Why do the Japanese call it “honorable money”?

A lot of books on Japanese language and/ or culture comment on the fact that there are words which often or almost always take a honorofic prefix o- or go-, even when not speaking politely. They then often say that it is because those things are especially respected or culturally important, but when you look at examples like o-cha (tea) much more than o-shoyu (soy sauce) and o-kashi (sweets) much more than o-sembei (rice crackers), it soon becomes clear that even in the rare cases when that explanation could make sense, there are usually much more convincing candidates for the real reason.

One large group of words are ones where the usual use of the honorific helps make it easier to distinguish from other words which are pronounced basically the same, including o-kashi above. Other pairs include:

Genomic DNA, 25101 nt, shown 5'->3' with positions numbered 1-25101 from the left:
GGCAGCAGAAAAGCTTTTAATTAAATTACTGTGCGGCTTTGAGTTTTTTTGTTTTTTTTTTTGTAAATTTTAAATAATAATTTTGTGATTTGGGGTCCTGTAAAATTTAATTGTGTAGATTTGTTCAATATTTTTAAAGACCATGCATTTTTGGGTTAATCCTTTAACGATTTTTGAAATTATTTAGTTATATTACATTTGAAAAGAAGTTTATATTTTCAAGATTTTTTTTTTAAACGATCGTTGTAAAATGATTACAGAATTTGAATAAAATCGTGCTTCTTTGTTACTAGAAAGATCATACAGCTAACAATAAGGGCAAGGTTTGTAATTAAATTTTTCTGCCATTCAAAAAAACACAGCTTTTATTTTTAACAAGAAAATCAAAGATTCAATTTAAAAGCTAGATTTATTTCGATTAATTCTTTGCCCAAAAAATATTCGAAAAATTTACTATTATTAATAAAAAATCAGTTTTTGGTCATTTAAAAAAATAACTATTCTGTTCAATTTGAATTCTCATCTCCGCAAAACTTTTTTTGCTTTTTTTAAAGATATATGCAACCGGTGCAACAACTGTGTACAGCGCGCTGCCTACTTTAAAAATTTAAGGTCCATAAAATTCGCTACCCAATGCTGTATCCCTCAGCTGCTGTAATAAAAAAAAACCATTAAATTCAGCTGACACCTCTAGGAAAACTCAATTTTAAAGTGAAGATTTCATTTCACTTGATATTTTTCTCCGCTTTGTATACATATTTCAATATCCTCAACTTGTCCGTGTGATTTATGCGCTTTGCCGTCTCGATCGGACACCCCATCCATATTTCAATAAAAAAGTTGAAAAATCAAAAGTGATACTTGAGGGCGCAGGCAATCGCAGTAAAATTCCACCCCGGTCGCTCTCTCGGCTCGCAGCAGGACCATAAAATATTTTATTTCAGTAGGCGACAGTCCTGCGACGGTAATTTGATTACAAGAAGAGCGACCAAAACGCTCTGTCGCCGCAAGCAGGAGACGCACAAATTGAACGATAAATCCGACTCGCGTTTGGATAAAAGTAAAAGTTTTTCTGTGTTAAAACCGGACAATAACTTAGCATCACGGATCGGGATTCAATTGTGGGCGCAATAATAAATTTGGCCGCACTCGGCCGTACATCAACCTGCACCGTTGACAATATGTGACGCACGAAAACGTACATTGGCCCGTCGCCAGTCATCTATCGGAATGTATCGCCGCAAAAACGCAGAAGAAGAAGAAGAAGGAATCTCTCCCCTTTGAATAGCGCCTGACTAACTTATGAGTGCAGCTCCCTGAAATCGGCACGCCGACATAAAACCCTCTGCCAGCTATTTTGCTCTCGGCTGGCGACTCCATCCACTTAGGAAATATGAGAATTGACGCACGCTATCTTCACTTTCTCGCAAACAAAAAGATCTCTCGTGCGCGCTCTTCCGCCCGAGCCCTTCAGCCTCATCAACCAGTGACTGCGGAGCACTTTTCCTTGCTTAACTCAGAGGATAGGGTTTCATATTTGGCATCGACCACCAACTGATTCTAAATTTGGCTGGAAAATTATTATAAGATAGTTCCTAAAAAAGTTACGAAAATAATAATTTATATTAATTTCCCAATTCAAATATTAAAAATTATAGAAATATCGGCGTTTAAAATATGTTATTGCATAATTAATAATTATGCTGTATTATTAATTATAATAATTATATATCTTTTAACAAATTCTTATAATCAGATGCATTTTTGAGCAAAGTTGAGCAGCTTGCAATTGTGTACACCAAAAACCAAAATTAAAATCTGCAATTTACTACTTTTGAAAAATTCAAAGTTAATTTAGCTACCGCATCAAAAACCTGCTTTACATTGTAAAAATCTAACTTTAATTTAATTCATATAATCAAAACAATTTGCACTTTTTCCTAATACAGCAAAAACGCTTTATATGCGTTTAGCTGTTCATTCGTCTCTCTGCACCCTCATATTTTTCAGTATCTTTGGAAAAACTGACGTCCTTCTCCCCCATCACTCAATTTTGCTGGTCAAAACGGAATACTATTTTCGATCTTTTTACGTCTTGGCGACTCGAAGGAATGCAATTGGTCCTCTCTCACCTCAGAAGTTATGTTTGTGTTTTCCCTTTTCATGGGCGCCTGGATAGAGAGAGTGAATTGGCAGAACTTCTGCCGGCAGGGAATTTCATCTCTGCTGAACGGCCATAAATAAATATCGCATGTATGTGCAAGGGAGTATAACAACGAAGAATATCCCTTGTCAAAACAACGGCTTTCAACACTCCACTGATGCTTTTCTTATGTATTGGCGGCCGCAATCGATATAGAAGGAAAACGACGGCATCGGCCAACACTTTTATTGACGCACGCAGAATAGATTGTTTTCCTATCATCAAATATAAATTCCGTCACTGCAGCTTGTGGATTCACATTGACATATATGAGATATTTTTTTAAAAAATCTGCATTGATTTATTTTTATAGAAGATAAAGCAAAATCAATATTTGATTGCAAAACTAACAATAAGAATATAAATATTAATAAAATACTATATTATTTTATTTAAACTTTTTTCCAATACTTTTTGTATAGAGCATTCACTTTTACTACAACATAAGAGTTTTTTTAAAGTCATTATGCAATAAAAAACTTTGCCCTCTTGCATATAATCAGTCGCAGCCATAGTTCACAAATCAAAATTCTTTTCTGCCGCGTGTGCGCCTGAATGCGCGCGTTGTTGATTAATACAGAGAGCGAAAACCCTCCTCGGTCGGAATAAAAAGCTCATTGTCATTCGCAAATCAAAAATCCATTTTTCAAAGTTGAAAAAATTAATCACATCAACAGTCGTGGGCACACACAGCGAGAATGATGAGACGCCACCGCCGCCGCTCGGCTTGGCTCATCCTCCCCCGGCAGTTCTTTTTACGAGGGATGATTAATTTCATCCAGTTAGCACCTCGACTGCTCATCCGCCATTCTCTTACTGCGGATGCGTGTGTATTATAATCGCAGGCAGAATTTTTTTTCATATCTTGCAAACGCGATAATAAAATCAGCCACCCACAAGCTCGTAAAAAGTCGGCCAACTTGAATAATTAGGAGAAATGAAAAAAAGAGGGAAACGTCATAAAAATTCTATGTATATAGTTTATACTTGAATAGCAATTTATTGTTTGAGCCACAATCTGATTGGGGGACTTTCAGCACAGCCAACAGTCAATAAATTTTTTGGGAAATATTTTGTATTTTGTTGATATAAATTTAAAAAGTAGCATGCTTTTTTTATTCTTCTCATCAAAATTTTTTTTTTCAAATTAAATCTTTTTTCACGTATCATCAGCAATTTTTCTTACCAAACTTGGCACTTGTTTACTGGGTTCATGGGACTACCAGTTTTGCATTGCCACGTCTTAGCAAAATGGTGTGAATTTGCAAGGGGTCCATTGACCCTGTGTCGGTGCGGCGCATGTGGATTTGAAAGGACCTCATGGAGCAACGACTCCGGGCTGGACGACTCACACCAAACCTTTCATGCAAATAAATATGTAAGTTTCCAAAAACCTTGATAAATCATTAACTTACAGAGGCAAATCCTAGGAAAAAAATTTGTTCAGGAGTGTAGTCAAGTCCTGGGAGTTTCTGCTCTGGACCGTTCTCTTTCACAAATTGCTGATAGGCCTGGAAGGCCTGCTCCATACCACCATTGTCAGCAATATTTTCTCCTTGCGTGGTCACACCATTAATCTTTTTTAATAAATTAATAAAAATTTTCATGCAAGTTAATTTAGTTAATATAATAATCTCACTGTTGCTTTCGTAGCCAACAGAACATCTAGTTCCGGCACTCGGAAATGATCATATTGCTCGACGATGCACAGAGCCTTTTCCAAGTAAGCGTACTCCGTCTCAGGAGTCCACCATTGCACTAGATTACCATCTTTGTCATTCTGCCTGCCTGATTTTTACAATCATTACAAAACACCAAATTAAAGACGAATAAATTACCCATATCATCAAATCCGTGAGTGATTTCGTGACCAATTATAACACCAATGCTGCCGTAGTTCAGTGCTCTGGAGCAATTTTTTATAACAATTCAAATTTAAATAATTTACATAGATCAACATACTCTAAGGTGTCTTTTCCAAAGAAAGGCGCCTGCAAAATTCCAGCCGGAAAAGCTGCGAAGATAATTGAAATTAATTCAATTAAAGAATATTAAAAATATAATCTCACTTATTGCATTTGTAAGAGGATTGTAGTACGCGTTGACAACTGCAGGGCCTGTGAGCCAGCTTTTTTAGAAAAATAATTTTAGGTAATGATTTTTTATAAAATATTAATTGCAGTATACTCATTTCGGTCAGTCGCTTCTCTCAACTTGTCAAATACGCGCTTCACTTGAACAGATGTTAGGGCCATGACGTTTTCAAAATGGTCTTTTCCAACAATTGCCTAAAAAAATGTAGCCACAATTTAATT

o-hashi (chopsticks) but usually hashi (bridge)

o-kane (money) but usually kane (bell)

o-hiya and hiya (cold water and cold sake, always forget which one is which)

This is similar to what I said in my post about the prefix you-.

Others seem to be avoiding one syllable words:

o-yu (hot water)

o-cha (tea – although this is also used to distinguish green tea from koucha, which is black tea)

go-han (cooked rice, or food more generally)

In fact, I can think of very few where it being a particularly respected thing is the best or only explanation. “O-tera” (Shinto shrine) is one example.